Judaism is essentially a communal religion. It is considered a mitzvah, a blessing, to gather together for prayer in a synagogue which is also the place for study and many community and family events. The Jewish home is also a place where families and friends come together to celebrate Shabbat and holidays. In addition, many Jews go on group pilgrimages to Israel and its holy sites.
Orthodox Jews call it a shul; Conservatives, a synagogue; and Reform Jews refer to it as a temple. Whatever the various Jewish movements call it, it is the epicenter of Jewish life, the place where Jews gather to pray, expressing their love for God and focus on their unity with him. It is the place where Jews come together to study and discuss the Torah and other Holy Scripture. Finally, it is a social gathering place for the Jewish community.
A Jewish home is no less a gathering place for friends and family than a synagogue. It is not unusual for traditional Jews to gather together for the Shabbot meal on Friday night, for the Passover Seders marking the Exodus from Egypt, the Breaking of the Fast following Yom Kippur and other holidays. In addition, the Shiva period following the death of a loved one is held in the home of the deceased where friends and family gather to pray with and console the mourners. Finally, the Brit Milah, the circumcision of eight day old boys and the Pidyon Ha'ben, the redemption of the first born male, are usually held in a home before a gathering of friends and family.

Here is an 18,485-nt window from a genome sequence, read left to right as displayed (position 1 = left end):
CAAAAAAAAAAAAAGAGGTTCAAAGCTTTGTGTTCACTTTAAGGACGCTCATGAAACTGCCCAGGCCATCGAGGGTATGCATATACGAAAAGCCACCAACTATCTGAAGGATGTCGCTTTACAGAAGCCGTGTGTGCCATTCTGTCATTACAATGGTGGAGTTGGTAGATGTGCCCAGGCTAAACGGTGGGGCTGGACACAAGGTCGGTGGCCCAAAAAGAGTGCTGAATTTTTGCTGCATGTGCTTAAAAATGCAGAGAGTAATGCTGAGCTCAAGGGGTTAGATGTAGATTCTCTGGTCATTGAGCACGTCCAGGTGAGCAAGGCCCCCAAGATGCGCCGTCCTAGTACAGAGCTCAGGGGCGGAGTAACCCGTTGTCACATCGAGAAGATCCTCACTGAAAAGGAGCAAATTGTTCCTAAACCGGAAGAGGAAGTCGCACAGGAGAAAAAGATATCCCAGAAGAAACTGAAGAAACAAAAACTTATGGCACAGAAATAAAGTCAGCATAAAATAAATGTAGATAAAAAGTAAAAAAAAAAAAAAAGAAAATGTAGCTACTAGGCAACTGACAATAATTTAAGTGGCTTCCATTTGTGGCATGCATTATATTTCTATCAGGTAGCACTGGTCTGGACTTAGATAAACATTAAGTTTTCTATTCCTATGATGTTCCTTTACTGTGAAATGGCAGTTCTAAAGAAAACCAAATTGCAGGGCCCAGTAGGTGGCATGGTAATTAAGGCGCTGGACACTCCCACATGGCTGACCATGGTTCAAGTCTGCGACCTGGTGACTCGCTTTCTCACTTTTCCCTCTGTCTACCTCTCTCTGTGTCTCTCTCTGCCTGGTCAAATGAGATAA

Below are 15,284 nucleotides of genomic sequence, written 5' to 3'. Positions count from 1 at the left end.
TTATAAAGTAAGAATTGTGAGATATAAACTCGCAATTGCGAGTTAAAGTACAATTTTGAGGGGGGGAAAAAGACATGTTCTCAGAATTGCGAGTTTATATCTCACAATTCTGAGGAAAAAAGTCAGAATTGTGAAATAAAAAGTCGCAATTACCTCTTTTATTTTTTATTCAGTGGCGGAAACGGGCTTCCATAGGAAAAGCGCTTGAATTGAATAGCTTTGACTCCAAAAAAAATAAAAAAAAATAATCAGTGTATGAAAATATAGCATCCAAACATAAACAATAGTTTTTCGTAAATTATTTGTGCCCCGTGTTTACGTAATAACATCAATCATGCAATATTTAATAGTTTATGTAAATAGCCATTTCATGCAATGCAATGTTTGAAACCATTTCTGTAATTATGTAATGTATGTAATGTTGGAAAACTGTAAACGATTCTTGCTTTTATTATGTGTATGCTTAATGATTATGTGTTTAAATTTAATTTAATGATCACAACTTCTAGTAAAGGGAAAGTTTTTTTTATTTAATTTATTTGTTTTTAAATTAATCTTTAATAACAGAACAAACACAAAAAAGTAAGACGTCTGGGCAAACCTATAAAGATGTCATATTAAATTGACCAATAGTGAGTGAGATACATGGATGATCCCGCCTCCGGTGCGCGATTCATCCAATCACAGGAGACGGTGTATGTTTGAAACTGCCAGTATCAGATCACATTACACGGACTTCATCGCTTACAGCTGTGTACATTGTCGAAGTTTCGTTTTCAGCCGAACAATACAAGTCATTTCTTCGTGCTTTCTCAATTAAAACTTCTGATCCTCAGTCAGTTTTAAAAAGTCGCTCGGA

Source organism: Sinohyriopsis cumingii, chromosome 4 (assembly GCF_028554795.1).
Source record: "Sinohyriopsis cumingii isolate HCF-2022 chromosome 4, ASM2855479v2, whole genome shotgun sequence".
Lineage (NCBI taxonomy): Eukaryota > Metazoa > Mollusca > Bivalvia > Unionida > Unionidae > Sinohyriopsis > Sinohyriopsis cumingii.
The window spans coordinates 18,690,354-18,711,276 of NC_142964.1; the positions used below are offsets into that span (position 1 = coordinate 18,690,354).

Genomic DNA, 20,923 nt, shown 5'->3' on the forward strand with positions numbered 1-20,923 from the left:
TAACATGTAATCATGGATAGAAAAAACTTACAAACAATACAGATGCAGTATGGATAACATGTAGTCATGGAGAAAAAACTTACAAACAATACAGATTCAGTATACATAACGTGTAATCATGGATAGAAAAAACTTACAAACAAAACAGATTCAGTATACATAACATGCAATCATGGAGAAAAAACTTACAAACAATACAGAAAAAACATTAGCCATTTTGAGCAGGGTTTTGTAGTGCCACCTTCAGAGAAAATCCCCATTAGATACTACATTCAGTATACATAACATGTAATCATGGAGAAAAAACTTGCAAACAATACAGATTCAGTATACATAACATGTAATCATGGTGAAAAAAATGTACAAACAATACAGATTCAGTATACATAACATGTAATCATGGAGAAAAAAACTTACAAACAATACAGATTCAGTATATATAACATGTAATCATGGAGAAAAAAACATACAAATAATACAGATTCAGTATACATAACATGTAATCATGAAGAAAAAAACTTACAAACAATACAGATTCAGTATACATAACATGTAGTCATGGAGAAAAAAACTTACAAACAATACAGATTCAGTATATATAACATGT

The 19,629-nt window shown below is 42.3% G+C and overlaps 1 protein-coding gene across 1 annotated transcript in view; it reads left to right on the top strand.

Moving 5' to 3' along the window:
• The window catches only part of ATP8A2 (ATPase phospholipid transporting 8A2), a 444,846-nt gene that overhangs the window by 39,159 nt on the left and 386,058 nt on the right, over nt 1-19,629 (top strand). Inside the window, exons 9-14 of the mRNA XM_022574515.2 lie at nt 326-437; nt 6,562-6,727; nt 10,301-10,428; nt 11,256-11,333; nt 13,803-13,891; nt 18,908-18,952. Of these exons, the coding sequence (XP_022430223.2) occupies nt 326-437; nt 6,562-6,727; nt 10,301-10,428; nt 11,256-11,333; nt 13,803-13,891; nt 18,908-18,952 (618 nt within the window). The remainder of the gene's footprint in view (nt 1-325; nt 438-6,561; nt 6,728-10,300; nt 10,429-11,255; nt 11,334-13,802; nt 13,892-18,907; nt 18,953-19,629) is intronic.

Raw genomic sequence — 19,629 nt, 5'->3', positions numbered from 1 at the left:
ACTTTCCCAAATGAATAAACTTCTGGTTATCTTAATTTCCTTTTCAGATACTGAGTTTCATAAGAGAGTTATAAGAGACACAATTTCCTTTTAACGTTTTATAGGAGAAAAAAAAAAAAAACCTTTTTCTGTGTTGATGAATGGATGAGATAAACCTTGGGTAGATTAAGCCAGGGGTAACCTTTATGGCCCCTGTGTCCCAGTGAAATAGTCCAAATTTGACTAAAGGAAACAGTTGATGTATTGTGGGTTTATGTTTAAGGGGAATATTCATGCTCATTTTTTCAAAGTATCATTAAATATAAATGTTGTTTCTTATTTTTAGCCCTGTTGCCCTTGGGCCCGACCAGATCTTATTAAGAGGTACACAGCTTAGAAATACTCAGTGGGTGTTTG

There are three Pilgrimage Festivals in the Torah: Passover, Shavuot, and Sukkot. The Torah commands that Israelite men travel to Jerusalem to mark these festivals. While women were not included in the commandment, today many make the pilgrimage to the ancient Temple. While not necessarily pilgrims, thousands of Jews gather at the Western Wall every Friday night. Jews gather at the Tomb of Rachel and of Solomon on specific days of the year. Both tombs are near Jerusalem.
Other Holy Sites
In addition to holy sites within Israel, there are numerous locations throughout Europe, Asia and the Mediterranean to which Jews travel to visit the tombs of Mordecai, Esther and Joshua, in addition to those of Hassidic rabbis located, for example, in Hungary. In the United States, the Ohel, which is the burial site of the Hassidic Lubavitcher Rabbi Menachem Schneerson. This is a common gathering place for thousands of Orthodox Jews who visit each year on the day of his birth.
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